Sometimes it pays off. Shuttles have been launched in a 90-percent no-go weather window when weather cleared briefly and sufficiently to permit launch. But mostly it doesn’t work out.

If the shuttle is not launched on Friday, betting is that NASA will skip the Saturday window and try to launch again on Sunday. Getting its launch crew home and back, with sufficient time to rest, through roads expected to be crowded by about 1-million people will likely prove impossible.

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Two lightning strikes at 12:31 pm and 12:40 pm, one only 515 feet from the pad caused NASA to conduct an engineering review to be certain the Atlantis was unharmed. It was. - photograph of one of the lightning strikes, Courtesy NASA TV

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NASA Updates on Launch of Atlantis are HERE
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4:30 pm Thursday, July 7, 2011 … from NASA Web Site
Engineering Review Board Meets to Discuss Lightning Strikes
Thu, 07 Jul 2011 04:28:36 PM ED
NASA is convening an Engineering Review Board meeting at 4:30 p.m. EDT to discuss the status of space shuttle Atlantis and the launch pad following a lightning strike earlier today. Lightning was detected within a third of a mile of the pad.

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The shuttle Atlantis on the pad against a gray ominous sky, about Noon Thursday, July 7, 2011, and about 4 pm. The photographs are courtesy NASA TV.

After Atlantis returns from its final mission, the shuttle will remain in Florida, only a few miles from Pad 39A. It will be at the Kennedy Space Center Visitor Center, suspended innovatively so that visitors can walk and see it from all angles.

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Atlantis covered by the RSS at Pad 39-A, dawn, July 6, 2011.

Wednesday was briefing day. From 8:15 am to 7 pm the media was offered briefings on everything from how NASA is studying air traffic control, running high tech medical experiments on the International Space Station, planning to place an innovative device on the ISS to re-fuel satellites and much more.

The day concluded with visits to SpaceX’s launch pad, hangar and firing room. SpaceX hopes to be allowed to re-supply the ISS beginning later in 2011, and by 2014 hopes to be running a manned space program. NASA is helping with contracts, by making available an old Titan launch pad and finding buildings near the entrance to Patrick Air Force Base for its firing room.

The media has arrived. By Wednesday the media site was jammed, straining its air conditioning. Outside, displays from companies were scattered in tents.

Tweeters will be back (Thursday, July 7), and so will their tent, grandstand and even that faux spacesuit that they can stand inside and have their pictures taken. All had vanished after the first attempt to launch STS-134 failed on April 29, 2011.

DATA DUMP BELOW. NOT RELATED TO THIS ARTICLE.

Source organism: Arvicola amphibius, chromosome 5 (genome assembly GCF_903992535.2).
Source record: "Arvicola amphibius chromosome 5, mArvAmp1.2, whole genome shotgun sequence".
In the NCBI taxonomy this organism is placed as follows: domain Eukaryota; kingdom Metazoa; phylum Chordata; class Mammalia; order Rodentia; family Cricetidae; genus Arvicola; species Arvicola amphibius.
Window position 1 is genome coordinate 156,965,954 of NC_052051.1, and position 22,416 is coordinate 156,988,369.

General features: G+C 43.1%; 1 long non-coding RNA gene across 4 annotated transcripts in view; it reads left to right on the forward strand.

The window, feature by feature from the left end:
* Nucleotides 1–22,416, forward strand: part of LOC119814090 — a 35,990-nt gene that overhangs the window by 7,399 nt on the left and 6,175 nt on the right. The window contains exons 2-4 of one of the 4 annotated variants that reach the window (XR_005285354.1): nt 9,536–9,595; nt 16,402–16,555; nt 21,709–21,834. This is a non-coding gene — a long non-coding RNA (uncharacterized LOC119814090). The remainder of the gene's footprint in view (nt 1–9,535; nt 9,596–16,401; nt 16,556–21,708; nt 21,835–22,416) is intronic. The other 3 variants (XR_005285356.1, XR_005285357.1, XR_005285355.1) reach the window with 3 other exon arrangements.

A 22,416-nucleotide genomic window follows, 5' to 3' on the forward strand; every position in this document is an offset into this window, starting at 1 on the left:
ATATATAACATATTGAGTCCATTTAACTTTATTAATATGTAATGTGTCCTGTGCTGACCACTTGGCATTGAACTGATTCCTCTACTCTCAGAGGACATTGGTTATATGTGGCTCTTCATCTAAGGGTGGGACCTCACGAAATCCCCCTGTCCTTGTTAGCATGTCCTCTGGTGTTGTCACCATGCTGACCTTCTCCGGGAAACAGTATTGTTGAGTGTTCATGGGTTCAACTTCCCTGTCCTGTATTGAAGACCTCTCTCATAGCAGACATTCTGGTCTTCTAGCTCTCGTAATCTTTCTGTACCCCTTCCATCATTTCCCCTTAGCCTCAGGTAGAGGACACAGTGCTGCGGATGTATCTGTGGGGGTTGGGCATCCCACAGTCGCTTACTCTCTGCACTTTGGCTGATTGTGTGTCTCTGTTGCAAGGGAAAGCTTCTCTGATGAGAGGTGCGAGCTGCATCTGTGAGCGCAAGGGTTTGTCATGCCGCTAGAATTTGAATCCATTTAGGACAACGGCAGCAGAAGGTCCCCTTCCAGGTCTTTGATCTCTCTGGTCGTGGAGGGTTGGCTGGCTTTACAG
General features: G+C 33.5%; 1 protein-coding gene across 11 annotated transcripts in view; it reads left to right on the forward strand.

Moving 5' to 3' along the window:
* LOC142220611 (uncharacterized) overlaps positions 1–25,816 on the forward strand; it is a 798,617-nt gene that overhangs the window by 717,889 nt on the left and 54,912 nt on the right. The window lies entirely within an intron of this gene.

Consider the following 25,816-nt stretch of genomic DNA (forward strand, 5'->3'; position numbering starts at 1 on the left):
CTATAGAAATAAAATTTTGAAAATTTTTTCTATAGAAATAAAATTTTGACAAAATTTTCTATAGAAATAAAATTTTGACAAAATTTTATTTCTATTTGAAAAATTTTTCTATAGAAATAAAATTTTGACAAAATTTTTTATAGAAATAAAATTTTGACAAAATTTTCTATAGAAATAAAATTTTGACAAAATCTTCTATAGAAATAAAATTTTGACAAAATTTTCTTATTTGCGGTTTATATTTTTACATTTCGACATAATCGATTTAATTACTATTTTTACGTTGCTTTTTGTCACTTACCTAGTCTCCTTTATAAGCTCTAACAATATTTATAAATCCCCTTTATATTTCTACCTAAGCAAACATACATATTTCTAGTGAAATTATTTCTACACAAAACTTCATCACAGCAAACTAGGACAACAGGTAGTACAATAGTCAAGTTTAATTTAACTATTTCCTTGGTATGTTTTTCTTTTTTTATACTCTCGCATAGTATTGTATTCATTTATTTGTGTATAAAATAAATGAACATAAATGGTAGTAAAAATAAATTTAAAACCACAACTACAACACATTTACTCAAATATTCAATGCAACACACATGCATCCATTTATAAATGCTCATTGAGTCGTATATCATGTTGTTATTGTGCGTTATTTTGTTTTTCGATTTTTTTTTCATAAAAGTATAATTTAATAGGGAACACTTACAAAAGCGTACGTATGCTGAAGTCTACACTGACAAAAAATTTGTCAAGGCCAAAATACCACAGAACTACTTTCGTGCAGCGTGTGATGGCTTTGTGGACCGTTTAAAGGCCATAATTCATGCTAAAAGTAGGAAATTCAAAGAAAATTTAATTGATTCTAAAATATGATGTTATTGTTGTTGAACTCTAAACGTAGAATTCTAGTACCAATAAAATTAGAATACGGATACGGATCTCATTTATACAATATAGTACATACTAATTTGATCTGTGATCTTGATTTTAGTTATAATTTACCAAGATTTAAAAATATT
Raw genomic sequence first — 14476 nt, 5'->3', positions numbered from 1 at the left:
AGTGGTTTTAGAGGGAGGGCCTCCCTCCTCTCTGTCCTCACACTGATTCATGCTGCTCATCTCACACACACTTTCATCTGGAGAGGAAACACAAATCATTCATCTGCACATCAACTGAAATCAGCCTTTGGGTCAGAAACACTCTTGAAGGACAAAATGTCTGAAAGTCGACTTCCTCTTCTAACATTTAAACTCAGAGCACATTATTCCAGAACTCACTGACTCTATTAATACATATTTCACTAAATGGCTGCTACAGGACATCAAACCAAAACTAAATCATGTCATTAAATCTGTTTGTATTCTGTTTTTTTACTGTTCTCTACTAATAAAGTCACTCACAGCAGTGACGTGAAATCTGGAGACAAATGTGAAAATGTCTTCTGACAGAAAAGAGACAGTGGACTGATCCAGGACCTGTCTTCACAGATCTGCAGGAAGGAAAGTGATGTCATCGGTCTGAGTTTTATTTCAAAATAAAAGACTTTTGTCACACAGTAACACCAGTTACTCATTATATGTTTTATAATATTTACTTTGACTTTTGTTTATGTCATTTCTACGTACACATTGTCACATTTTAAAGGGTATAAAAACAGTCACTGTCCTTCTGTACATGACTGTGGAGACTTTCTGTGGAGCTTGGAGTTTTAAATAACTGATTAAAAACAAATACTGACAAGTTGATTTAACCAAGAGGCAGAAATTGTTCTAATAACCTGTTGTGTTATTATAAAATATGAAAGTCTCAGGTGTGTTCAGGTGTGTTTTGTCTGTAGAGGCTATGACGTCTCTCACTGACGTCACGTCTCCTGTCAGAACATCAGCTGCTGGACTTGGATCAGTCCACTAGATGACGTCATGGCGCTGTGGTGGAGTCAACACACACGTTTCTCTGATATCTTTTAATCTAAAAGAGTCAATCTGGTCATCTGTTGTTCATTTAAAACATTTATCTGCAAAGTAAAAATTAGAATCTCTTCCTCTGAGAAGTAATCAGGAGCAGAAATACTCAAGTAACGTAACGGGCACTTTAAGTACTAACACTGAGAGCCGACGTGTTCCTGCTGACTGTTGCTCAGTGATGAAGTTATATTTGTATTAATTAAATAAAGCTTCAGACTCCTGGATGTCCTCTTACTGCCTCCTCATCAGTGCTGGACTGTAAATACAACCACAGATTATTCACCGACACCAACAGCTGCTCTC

Everything was in place to go — except questions about the weather.

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Best VIEWING Places
NASA’s best viewing places

Mission Summary
NASA online STS-135 Mission Summary HERE

Other Mission Vitae

STS-135 scheduled to Launch Shuttle Atlantis 11:26 am (preferred launch time) on July 8, 2011 — final launch in the shuttle program.

STS-135 scheduled for 12 day mission ending at 7:06 am, July 20, 2011.

This shuttle may be launched later, but will not be launched earlier than this date. The shuttle will not land earlier than the landing time, and may, even if launched on time, be unable to land until later orbits, and even may be unable to land in Florida.

Additionally, NASA wants to add an entire day to the mission which may be possible if the Atlantis is launched on time. If the launch is delayed the consumables on board likely will make the one-day extension impossible.

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Looking for good news about weather on July 8, 2011? Ms. Kathy Winters, Shuttle Weather Officer, predicted a small chance that weather would allow a Friday launch.

As early as Monday, July 4, anyone looking at the long range weather schedule had doubts that NASA would be able to launch Atlantis on Friday morning, July 8, 2011.

By Tuesday, the chances of launching remained at 60-percent, according to Kathy Winter, NASA’s weather officer who heads a team of 40 at KSC. Not good, not bad.

By Wednesday morning, July 6, 2011, when NASA held a Prelaunch Press Conference at the media site at the Kennedy Space Center, Ms Winters was rating the chance of favorable weather at a measly 30-percent. The other members of the launch team, Mike Moses, Mission Management Team chairman and Shuttle Launch Integration manager, and Mike Leinbach, shuttle launch director, considered the shuttle ready to go. “Clear tracks to lift off.”